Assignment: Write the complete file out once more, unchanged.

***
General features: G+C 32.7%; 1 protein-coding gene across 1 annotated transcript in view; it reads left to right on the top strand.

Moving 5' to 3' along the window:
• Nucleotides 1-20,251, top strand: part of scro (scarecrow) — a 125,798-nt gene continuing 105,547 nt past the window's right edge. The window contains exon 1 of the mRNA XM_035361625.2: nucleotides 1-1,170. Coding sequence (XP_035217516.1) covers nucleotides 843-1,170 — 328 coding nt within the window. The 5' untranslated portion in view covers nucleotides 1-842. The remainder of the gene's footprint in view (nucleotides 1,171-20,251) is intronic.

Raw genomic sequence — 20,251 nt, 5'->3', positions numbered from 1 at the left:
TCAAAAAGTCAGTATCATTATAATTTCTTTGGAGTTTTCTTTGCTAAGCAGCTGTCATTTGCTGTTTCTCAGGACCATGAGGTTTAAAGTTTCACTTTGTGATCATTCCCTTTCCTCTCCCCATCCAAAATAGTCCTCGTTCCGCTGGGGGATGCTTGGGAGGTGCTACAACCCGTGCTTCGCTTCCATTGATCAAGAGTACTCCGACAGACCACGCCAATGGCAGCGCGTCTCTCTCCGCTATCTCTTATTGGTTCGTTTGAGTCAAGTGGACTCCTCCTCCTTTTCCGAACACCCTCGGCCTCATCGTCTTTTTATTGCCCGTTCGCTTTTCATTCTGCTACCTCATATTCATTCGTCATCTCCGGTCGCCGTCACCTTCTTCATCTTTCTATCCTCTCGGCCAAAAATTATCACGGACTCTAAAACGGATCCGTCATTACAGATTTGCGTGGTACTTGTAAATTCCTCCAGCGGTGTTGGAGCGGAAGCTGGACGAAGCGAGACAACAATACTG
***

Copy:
General features: G+C 32.7%; 1 protein-coding gene across 1 annotated transcript in view; it reads left to right on the top strand.

Moving 5' to 3' along the window:
• Nucleotides 1-20,251, top strand: part of scro (scarecrow) — a 125,798-nt gene continuing 105,547 nt past the window's right edge. The window contains exon 1 of the mRNA XM_035361625.2: nucleotides 1-1,170. Coding sequence (XP_035217516.1) covers nucleotides 843-1,170 — 328 coding nt within the window. The 5' untranslated portion in view covers nucleotides 1-842. The remainder of the gene's footprint in view (nucleotides 1,171-20,251) is intronic.

Raw genomic sequence — 20,251 nt, 5'->3', positions numbered from 1 at the left:
TCAAAAAGTCAGTATCATTATAATTTCTTTGGAGTTTTCTTTGCTAAGCAGCTGTCATTTGCTGTTTCTCAGGACCATGAGGTTTAAAGTTTCACTTTGTGATCATTCCCTTTCCTCTCCCCATCCAAAATAGTCCTCGTTCCGCTGGGGGATGCTTGGGAGGTGCTACAACCCGTGCTTCGCTTCCATTGATCAAGAGTACTCCGACAGACCACGCCAATGGCAGCGCGTCTCTCTCCGCTATCTCTTATTGGTTCGTTTGAGTCAAGTGGACTCCTCCTCCTTTTCCGAACACCCTCGGCCTCATCGTCTTTTTATTGCCCGTTCGCTTTTCATTCTGCTACCTCATATTCATTCGTCATCTCCGGTCGCCGTCACCTTCTTCATCTTTCTATCCTCTCGGCCAAAAATTATCACGGACTCTAAAACGGATCCGTCATTACAGATTTGCGTGGTACTTGTAAATTCCTCCAGCGGTGTTGGAGCGGAAGCTGGACGAAGCGAGACAACAATACTG